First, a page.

In his version of the story, Thiessen tries to connect the idea of dealings with Iran with another al-Qaeda member, Atiyah Abd al-Rahman (since deceased), whom he describes as having been al-Qaeda's operational commander. And so from a report about some other al-Qaeda members asking the Iranians to please let some of their guys out of prison, Thiessen makes the huge leap to saying that “Iran was working directly with al-Qa'ida's operational commander.” There is not a shred of evidence to support that statement. Thiessen goes on to raise the incredible specter of Iran giving al-Qaeda a nuclear weapon.

As the old saying goes: fool me once, shame on you; fool me twice, shame on me. The American public was so fooled by the phony conjured-up alliance that was part of Iraq War sales campaign that at one point a solid majority of Americans believed that Saddam Hussein not only was in league with al-Qaeda but was personally involved in the 9/11 attack. It would be shameful if the public, and the press and punditry that shape public views, were to be fooled again. 

TopicsPublic OpinionNuclear ProliferationRogue StatesTerrorism RegionsIranIraqUnited States

Feeble Pushback from the Prowar Crowd

Paul Pillar

Those agitating for a war with Iran got a jolt of reality last week in the form of remarks by Secretary of Defense Leon Panetta, who reminded his listeners at a Saban Center forum why a military attack on Iran in the name of setting back its nuclear program is an atrocious idea. The agitators naturally see the need to push back against the defense secretary, no matter how vacuous the pushback is when examined at all closely. Michael Singh of the Washington Institute for Near East Policy, in trying to take on Secretary Panetta, exhibits some of the usual characteristics of the prowar agitation, especially the tactic of making the rosiest possible assumptions about the aftermath and consequences of an attack.

Singh allows that the secretary of defense may know of what he speaks when Mr. Panetta noted that an attack would set the Iranian program back only a year or two because some of the nuclear targets are very difficult to reach. But Singh doesn't want to concede the point, saying that recent explosions such as at a missile facility “suggest they are vulnerable” (what does that have to do with the problem Panetta mentioned of not being able to reach—or even to locate—some of the nuclear facilities?) and adding an observation about centrifuges having specialized components, which does nothing to refute the observation that the most that could be expected from an attack is a short delay of the Iranian program.

To Secretary Panetta's reminder that an attack would increase support for the Iranian regime both inside Iran and elsewhere in the region, Singh asserts “it is far more likely” that Arabs “would at least privately cheer a successful attack”—ignoring repeated indications that the prevailing Arab view is instead one of concern about what Iran is doing but opposition to anyone starting a war against it. Singh cites a poll to try to support his point, but the latest poll I am aware of—which I discussed here recently—showed that 64 percent of those polled in five Arab countries believe that Iran has a right to its nuclear program and that the international community should not pressure Iran to give it up, let alone go to war over it. As for sentiment inside Iran, Singh says “far from bolstering the regime an attack may undermine it,” ignoring the strong view of Iranian opposition leaders that an armed attack is the worst thing that could happen to their movement and the best thing that could happen to hard-liners in the regime. In what is perhaps the biggest stretch in his piece, Singh mentions as supposed support for his view a reference in a speech by Supreme Leader Khamenei to how previous Iranian regimes had shown vulnerability in the face of foreign powers—which sounds much more like an expression of defiance and determination not to make the same mistake.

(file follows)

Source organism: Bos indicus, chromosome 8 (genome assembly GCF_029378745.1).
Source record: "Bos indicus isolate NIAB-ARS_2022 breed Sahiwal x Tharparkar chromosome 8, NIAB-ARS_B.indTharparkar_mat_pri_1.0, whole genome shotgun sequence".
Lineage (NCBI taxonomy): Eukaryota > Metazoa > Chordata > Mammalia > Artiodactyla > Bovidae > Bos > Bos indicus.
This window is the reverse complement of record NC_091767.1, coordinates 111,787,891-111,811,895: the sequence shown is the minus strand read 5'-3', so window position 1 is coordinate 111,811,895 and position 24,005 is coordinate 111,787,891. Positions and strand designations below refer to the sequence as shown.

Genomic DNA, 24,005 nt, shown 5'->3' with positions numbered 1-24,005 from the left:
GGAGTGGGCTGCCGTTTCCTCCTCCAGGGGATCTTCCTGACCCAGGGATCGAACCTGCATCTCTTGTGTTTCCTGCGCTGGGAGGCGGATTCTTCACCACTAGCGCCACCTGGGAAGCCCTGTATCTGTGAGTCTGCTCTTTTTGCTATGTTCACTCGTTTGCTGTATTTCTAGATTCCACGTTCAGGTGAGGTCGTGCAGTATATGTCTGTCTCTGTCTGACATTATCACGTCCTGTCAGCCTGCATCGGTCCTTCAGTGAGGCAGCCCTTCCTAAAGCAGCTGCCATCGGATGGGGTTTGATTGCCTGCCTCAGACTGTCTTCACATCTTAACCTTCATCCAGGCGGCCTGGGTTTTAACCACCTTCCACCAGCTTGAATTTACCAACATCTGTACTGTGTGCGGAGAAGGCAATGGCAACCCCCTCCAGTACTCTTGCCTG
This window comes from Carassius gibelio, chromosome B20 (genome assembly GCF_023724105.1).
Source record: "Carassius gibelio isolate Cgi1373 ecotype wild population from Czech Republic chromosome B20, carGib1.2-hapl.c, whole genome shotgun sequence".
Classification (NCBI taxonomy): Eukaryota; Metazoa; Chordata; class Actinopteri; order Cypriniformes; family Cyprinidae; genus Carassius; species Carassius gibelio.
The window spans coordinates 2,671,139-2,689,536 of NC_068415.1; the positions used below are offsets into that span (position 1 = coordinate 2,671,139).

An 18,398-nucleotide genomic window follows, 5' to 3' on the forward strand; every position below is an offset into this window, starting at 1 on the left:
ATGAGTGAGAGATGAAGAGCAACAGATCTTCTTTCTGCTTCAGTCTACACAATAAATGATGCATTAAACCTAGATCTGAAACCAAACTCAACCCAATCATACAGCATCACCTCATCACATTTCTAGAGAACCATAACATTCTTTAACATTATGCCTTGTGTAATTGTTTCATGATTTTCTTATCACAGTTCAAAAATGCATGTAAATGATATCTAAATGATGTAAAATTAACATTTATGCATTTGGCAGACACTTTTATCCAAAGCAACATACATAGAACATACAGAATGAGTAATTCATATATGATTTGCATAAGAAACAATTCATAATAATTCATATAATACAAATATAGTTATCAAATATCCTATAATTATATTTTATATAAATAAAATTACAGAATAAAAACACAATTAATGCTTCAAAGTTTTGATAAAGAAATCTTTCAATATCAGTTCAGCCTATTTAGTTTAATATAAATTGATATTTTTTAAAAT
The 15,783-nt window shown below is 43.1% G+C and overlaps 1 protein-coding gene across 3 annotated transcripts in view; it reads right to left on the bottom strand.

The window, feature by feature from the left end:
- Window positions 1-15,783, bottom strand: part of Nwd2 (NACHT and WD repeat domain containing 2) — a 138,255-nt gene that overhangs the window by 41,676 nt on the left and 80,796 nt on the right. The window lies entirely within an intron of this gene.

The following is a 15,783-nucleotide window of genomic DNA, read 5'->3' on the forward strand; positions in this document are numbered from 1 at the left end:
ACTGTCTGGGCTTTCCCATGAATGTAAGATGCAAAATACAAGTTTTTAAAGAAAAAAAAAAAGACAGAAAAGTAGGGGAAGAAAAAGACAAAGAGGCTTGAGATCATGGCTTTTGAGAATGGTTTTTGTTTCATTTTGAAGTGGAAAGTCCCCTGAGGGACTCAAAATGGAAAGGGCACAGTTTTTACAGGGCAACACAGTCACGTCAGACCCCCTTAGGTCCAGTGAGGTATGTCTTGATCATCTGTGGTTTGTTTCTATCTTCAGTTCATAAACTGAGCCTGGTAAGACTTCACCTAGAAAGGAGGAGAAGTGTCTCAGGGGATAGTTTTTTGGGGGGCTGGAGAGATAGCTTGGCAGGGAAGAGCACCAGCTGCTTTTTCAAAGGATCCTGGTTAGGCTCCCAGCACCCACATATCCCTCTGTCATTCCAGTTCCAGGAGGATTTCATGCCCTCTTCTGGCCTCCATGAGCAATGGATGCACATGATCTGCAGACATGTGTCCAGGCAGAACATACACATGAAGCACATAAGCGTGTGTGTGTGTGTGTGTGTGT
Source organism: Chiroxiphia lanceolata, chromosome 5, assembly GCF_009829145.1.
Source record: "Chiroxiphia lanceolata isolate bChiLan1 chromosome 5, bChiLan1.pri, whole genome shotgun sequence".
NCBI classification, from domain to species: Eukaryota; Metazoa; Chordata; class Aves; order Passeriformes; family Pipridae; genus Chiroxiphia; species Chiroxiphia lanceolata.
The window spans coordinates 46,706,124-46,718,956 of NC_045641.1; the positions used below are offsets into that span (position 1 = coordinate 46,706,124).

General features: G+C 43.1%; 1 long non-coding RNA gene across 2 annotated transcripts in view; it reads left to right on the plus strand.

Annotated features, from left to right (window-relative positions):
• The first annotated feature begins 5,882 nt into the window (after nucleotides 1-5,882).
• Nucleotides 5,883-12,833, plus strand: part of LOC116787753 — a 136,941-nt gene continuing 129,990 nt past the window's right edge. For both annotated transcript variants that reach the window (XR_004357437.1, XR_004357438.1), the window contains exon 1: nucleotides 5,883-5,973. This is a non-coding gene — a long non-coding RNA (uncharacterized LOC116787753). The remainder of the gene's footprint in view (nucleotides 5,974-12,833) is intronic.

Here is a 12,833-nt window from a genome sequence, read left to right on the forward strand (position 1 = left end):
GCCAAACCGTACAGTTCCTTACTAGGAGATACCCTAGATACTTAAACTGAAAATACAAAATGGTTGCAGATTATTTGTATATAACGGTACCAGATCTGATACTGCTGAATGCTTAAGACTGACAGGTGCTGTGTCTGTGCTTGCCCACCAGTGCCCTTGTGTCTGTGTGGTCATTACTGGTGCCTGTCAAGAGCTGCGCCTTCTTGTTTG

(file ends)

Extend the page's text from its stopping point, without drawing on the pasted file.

Then there is all the economic and political damage that, as Secretary Panetta also reminded his audience, would result from the Iranian response to an attack, the subsequent escalation and the resulting larger war. Singh tries to turn tables on the secretary by criticizing him for making it sound like we would not strike back hard to their striking back—as if our tough talk would be enough to diminish the Iranian response to an armed attack on their territory. To have some sense of how little sense this makes, ask yourself if someone else's tough talk would diminish our response to an armed attack on our territory. One might add that it would not be necessary for Secretary Panetta to say any of this if it were not for people like Singh agitating for a disastrous war in the first place.

The end of Singh's piece exhibits another common attribute of the agitation, which is to promote the notion of having to be resigned to the inevitability of a military attack. “The timing may not be up to us,” says Singh. But of course not only the timing, but also whether to launch a war at all, would be very much up to us (or to the Israelis, if they are the ones who start such a war). The idea that “we would have no choice” to launching a war or “there would be no other option” is probably the single most persistent theme in the prowar campaign. The strategy is clear and simple. It really doesn't matter to the prowar crowd how feeble their arguments are (one can easily picture Singh wincing at some of his own) as long as the idea of a war with Iran is kept prominently in play. Keep it in play long enough (maybe until after a new president takes office) while continually repeating the further theme that an Iranian nuclear weapon would be absolutely unacceptable, and eventually there would be a time to declare that we have “no other option” but to launch a crazy war, even when a case had never really been made for one.

TopicsDefenseNuclear ProliferationRogue States RegionsIsraelIranUnited States